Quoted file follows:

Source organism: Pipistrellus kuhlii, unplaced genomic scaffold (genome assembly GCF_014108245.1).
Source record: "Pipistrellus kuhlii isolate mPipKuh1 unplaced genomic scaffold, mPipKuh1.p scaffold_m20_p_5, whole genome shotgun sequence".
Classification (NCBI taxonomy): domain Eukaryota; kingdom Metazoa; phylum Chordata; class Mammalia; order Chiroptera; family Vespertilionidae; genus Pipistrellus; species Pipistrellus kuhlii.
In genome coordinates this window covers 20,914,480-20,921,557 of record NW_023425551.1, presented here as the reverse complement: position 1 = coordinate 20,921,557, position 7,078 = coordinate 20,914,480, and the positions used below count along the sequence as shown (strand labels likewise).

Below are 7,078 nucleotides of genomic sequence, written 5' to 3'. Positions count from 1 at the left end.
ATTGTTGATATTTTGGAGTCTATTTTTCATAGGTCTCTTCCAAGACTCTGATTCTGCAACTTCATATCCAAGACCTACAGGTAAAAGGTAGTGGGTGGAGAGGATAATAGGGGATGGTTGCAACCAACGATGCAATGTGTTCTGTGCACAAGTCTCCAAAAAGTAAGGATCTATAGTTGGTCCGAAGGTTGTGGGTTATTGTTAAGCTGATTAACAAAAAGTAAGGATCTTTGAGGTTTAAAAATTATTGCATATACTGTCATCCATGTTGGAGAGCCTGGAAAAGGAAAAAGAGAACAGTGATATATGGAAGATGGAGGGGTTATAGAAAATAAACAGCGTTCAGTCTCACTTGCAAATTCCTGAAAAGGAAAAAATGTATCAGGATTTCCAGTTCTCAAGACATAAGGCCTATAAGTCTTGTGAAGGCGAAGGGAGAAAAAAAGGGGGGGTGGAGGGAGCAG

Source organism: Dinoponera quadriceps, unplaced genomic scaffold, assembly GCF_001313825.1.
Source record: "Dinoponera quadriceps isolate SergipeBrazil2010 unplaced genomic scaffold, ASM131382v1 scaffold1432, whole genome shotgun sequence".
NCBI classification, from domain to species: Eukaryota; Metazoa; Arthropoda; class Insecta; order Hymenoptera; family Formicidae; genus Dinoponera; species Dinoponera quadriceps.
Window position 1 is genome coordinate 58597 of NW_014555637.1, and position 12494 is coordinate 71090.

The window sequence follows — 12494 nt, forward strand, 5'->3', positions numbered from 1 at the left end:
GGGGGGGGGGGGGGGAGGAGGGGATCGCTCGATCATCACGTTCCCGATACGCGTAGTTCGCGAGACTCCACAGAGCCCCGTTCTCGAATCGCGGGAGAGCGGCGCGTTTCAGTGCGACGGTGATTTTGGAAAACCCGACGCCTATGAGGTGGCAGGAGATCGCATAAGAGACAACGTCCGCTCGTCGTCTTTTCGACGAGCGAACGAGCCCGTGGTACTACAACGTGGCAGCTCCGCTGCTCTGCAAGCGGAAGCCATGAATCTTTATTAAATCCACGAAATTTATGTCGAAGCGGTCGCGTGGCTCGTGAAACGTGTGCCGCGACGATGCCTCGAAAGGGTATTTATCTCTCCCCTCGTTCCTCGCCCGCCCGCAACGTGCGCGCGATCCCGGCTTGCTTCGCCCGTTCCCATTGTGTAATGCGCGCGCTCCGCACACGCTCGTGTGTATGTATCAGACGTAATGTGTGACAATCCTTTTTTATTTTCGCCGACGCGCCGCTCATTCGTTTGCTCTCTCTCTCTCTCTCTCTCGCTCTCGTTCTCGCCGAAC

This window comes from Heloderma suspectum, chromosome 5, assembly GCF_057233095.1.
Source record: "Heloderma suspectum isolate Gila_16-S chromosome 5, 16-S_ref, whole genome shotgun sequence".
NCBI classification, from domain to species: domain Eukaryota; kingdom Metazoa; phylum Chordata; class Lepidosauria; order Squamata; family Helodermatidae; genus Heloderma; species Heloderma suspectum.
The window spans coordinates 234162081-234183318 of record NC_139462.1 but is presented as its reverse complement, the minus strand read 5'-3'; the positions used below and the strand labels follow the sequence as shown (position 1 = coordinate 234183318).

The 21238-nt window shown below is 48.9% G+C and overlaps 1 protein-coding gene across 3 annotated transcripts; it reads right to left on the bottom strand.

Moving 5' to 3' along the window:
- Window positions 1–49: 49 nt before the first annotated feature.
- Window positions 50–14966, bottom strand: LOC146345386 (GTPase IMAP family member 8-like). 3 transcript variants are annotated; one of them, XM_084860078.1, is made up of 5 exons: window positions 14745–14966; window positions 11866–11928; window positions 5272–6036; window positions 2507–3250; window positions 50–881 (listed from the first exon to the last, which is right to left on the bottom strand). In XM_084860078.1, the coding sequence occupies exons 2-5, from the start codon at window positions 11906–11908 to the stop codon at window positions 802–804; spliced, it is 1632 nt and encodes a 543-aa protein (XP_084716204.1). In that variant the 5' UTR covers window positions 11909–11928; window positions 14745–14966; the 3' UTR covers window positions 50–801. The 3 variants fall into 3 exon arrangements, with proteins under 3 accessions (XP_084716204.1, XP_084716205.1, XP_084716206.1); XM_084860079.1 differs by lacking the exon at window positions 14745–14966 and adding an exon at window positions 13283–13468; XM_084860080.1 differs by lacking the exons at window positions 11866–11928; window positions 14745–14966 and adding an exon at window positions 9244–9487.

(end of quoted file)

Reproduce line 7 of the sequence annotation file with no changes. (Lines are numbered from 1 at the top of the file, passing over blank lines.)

Source organism: Dinoponera quadriceps, unplaced genomic scaffold, assembly GCF_001313825.1.